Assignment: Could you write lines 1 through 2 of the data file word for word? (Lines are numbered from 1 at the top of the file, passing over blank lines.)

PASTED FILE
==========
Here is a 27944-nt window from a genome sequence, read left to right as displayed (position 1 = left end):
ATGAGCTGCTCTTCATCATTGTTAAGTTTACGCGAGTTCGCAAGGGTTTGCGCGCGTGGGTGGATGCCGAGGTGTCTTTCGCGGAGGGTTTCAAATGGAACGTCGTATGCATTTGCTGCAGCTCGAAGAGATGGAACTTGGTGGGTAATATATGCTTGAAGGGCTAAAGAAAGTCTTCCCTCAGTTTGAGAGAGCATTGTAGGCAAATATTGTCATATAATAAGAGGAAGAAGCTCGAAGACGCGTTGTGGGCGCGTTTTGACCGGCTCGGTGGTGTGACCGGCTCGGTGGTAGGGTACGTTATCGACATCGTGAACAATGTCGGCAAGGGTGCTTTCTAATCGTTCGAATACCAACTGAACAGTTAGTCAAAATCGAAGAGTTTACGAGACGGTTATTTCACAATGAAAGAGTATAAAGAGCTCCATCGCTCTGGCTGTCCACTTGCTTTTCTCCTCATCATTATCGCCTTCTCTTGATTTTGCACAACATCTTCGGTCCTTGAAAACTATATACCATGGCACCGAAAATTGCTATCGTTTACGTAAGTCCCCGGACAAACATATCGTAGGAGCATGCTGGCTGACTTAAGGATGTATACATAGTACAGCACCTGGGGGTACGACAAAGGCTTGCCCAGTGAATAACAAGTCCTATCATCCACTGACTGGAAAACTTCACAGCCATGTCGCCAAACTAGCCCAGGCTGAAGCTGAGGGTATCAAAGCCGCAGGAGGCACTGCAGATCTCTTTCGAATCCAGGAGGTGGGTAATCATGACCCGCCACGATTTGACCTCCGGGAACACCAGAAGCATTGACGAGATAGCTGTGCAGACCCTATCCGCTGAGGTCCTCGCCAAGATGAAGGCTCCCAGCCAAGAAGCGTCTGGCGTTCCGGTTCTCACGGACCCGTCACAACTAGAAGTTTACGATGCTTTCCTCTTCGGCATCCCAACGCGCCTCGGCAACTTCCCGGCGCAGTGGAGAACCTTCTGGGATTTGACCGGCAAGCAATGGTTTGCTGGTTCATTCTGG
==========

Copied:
Here is a 27944-nt window from a genome sequence, read left to right as displayed (position 1 = left end):
ATGAGCTGCTCTTCATCATTGTTAAGTTTACGCGAGTTCGCAAGGGTTTGCGCGCGTGGGTGGATGCCGAGGTGTCTTTCGCGGAGGGTTTCAAATGGAACGTCGTATGCATTTGCTGCAGCTCGAAGAGATGGAACTTGGTGGGTAATATATGCTTGAAGGGCTAAAGAAAGTCTTCCCTCAGTTTGAGAGAGCATTGTAGGCAAATATTGTCATATAATAAGAGGAAGAAGCTCGAAGACGCGTTGTGGGCGCGTTTTGACCGGCTCGGTGGTGTGACCGGCTCGGTGGTAGGGTACGTTATCGACATCGTGAACAATGTCGGCAAGGGTGCTTTCTAATCGTTCGAATACCAACTGAACAGTTAGTCAAAATCGAAGAGTTTACGAGACGGTTATTTCACAATGAAAGAGTATAAAGAGCTCCATCGCTCTGGCTGTCCACTTGCTTTTCTCCTCATCATTATCGCCTTCTCTTGATTTTGCACAACATCTTCGGTCCTTGAAAACTATATACCATGGCACCGAAAATTGCTATCGTTTACGTAAGTCCCCGGACAAACATATCGTAGGAGCATGCTGGCTGACTTAAGGATGTATACATAGTACAGCACCTGGGGGTACGACAAAGGCTTGCCCAGTGAATAACAAGTCCTATCATCCACTGACTGGAAAACTTCACAGCCATGTCGCCAAACTAGCCCAGGCTGAAGCTGAGGGTATCAAAGCCGCAGGAGGCACTGCAGATCTCTTTCGAATCCAGGAGGTGGGTAATCATGACCCGCCACGATTTGACCTCCGGGAACACCAGAAGCATTGACGAGATAGCTGTGCAGACCCTATCCGCTGAGGTCCTCGCCAAGATGAAGGCTCCCAGCCAAGAAGCGTCTGGCGTTCCGGTTCTCACGGACCCGTCACAACTAGAAGTTTACGATGCTTTCCTCTTCGGCATCCCAACGCGCCTCGGCAACTTCCCGGCGCAGTGGAGAACCTTCTGGGATTTGACCGGCAAGCAATGGTTTGCTGGTTCATTCTGG